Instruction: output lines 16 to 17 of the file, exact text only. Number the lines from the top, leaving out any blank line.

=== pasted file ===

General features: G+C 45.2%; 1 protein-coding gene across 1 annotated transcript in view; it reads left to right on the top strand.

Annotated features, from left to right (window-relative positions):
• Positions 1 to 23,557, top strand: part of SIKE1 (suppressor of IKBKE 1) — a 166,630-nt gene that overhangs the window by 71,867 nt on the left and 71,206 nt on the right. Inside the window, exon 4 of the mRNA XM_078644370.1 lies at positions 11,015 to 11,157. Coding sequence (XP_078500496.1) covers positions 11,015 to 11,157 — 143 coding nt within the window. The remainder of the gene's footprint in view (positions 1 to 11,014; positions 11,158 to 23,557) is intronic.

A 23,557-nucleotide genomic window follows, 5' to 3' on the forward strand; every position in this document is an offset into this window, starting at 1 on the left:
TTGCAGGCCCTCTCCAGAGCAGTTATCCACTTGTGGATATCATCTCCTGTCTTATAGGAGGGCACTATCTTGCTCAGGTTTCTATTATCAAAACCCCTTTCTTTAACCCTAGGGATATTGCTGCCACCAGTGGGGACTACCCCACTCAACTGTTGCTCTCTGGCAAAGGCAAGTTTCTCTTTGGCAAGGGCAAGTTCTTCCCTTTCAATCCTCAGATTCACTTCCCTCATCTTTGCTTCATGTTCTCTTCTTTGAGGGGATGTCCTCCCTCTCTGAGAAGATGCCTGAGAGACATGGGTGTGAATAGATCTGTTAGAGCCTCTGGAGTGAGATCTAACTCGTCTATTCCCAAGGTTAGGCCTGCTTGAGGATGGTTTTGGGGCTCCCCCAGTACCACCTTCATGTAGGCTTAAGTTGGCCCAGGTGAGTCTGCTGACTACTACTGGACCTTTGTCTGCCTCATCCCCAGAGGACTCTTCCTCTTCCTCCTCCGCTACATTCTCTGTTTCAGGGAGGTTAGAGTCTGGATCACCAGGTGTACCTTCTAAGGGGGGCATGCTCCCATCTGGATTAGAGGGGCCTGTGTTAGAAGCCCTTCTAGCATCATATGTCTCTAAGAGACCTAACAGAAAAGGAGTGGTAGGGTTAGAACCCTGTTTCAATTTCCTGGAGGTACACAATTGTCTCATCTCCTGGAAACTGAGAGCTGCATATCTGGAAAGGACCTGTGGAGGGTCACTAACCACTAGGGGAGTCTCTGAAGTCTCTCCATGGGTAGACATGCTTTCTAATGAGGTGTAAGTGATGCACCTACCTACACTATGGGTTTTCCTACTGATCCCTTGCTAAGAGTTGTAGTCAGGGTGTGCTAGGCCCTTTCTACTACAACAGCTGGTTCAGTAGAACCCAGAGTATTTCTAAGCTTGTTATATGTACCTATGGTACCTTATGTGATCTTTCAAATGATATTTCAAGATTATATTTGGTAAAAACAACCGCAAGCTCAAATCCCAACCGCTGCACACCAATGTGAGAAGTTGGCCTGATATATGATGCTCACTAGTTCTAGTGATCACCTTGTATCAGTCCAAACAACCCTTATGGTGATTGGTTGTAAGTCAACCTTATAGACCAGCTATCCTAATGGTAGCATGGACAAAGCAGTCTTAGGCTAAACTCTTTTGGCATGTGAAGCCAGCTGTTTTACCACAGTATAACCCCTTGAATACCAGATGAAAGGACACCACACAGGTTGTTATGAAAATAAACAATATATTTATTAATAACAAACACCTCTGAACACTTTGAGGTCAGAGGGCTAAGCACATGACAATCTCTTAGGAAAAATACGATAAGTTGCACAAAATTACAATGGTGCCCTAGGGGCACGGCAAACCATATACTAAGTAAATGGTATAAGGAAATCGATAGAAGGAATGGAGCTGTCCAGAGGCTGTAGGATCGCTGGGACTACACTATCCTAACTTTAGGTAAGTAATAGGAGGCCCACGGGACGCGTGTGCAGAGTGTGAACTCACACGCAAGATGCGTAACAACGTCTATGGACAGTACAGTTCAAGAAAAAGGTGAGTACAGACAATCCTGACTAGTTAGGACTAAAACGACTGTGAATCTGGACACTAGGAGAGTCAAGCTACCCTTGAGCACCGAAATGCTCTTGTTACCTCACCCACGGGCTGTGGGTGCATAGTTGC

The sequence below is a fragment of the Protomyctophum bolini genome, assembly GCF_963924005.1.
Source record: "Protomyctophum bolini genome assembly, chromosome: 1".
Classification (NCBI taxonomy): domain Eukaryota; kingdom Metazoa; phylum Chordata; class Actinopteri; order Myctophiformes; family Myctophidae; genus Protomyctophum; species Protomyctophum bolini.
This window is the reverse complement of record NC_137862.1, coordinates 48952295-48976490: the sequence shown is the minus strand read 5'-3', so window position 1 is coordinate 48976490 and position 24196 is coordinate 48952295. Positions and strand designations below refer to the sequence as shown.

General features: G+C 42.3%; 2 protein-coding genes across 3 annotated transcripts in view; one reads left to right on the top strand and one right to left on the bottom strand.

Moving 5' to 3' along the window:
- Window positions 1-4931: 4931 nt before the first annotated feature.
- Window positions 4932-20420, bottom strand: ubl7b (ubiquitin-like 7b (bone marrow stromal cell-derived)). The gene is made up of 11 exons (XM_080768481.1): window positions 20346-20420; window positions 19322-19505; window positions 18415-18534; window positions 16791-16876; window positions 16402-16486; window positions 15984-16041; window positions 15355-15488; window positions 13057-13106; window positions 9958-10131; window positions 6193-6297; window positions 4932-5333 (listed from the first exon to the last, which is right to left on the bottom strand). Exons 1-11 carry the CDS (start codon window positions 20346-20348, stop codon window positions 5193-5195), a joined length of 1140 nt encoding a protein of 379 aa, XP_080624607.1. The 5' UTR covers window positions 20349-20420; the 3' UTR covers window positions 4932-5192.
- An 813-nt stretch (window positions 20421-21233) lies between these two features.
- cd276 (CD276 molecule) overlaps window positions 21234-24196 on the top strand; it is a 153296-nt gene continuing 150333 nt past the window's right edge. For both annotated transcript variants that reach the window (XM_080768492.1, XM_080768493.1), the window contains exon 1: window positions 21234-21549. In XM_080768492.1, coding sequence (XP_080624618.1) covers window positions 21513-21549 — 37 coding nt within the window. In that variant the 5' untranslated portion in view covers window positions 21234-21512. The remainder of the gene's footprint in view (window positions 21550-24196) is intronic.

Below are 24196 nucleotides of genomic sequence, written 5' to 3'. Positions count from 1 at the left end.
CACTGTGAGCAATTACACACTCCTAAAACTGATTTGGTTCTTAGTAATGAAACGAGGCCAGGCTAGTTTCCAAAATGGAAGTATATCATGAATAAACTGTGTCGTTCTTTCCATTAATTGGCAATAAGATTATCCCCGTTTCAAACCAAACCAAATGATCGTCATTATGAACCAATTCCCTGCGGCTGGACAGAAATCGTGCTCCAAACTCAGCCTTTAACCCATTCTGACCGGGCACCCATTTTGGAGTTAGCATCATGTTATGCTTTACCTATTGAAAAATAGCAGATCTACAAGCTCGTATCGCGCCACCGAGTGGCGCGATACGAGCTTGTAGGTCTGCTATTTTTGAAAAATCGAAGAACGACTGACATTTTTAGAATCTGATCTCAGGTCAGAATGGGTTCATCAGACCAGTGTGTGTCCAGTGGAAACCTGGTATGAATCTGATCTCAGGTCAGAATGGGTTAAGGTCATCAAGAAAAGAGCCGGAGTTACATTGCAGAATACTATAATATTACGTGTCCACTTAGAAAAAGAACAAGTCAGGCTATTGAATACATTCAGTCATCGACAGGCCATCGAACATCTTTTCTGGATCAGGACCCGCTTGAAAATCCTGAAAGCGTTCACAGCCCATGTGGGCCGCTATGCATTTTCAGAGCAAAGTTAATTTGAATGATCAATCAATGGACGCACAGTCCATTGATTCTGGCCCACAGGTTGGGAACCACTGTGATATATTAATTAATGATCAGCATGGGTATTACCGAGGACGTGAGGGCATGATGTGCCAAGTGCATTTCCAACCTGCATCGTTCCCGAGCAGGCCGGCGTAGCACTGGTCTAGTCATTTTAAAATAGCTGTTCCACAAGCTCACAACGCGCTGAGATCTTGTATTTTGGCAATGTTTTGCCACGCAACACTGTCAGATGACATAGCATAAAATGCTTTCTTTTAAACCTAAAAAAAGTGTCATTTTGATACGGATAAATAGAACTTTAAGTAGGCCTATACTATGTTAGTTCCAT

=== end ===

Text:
Below are 24196 nucleotides of genomic sequence, written 5' to 3'. Positions count from 1 at the left end.
CACTGTGAGCAATTACACACTCCTAAAACTGATTTGGTTCTTAGTAATGAAACGAGGCCAGGCTAGTTTCCAAAATGGAAGTATATCATGAATAAACTGTGTCGTTCTTTCCATTAATTGGCAATAAGATTATCCCCGTTTCAAACCAAACCAAATGATCGTCATTATGAACCAATTCCCTGCGGCTGGACAGAAATCGTGCTCCAAACTCAGCCTTTAACCCATTCTGACCGGGCACCCATTTTGGAGTTAGCATCATGTTATGCTTTACCTATTGAAAAATAGCAGATCTACAAGCTCGTATCGCGCCACCGAGTGGCGCGATACGAGCTTGTAGGTCTGCTATTTTTGAAAAATCGAAGAACGACTGACATTTTTAGAATCTGATCTCAGGTCAGAATGGGTTCATCAGACCAGTGTGTGTCCAGTGGAAACCTGGTATGAATCTGATCTCAGGTCAGAATGGGTTAAGGTCATCAAGAAAAGAGCCGGAGTTACATTGCAGAATACTATAATATTACGTGTCCACTTAGAAAAAGAACAAGTCAGGCTATTGAATACATTCAGTCATCGACAGGCCATCGAACATCTTTTCTGGATCAGGACCCGCTTGAAAATCCTGAAAGCGTTCACAGCCCATGTGGGCCGCTATGCATTTTCAGAGCAAAGTTAATTTGAATGATCAATCAATGGACGCACAGTCCATTGATTCTGGCCCACAGGTTGGGAACCACTGTGATATATTAATTAATGATCAGCATGGGTATTACCGAGGACGTGAGGGCATGATGTGCCAAGTGCATTTCCAACCTGCATCGTTCCCGAGCAGGCCGGCGTAGCACTGGTCTAGTCATTTTAAAATAGCTGTTCCACAAGCTCACAACGCGCTGAGATCTTGTATTTTGGCAATGTTTTGCCACGCAACACTGTCAGATGACATAGCATAAAATGCTTTCTTTTAAACCTAAAAAAAGTGTCATTTTGATACGGATAAATAGAACTTTAAGTAGGCCTATACTATGTTAGTTCCAT